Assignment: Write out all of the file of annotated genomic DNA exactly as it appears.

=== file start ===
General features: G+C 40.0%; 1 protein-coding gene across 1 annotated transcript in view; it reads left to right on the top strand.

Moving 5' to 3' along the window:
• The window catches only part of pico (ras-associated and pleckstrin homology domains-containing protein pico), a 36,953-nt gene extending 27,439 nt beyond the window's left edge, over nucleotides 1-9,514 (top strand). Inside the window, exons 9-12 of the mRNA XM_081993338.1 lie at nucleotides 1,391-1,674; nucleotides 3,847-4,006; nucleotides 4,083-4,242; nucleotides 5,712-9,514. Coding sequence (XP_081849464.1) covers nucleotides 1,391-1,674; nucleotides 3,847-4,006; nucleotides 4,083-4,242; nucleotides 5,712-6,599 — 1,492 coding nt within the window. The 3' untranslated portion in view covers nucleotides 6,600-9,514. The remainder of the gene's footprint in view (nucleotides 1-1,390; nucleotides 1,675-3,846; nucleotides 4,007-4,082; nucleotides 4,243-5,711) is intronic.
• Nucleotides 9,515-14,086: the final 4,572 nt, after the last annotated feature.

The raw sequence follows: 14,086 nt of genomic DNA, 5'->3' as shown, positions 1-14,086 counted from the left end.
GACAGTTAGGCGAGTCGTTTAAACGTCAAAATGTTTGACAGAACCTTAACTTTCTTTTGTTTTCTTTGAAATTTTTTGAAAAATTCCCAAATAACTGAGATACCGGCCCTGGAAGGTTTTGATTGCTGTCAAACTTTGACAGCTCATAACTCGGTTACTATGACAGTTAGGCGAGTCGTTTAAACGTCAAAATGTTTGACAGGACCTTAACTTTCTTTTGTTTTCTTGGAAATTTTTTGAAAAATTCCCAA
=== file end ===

General features: G+C 40.0%; 1 protein-coding gene across 1 annotated transcript in view; it reads left to right on the top strand.

Moving 5' to 3' along the window:
• The window catches only part of pico (ras-associated and pleckstrin homology domains-containing protein pico), a 36,953-nt gene extending 27,439 nt beyond the window's left edge, over nucleotides 1-9,514 (top strand). Inside the window, exons 9-12 of the mRNA XM_081993338.1 lie at nucleotides 1,391-1,674; nucleotides 3,847-4,006; nucleotides 4,083-4,242; nucleotides 5,712-9,514. Coding sequence (XP_081849464.1) covers nucleotides 1,391-1,674; nucleotides 3,847-4,006; nucleotides 4,083-4,242; nucleotides 5,712-6,599 — 1,492 coding nt within the window. The 3' untranslated portion in view covers nucleotides 6,600-9,514. The remainder of the gene's footprint in view (nucleotides 1-1,390; nucleotides 1,675-3,846; nucleotides 4,007-4,082; nucleotides 4,243-5,711) is intronic.
• Nucleotides 9,515-14,086: the final 4,572 nt, after the last annotated feature.

The raw sequence follows: 14,086 nt of genomic DNA, 5'->3' as shown, positions 1-14,086 counted from the left end.
GACAGTTAGGCGAGTCGTTTAAACGTCAAAATGTTTGACAGAACCTTAACTTTCTTTTGTTTTCTTTGAAATTTTTTGAAAAATTCCCAAATAACTGAGATACCGGCCCTGGAAGGTTTTGATTGCTGTCAAACTTTGACAGCTCATAACTCGGTTACTATGACAGTTAGGCGAGTCGTTTAAACGTCAAAATGTTTGACAGGACCTTAACTTTCTTTTGTTTTCTTGGAAATTTTTTGAAAAATTCCCAA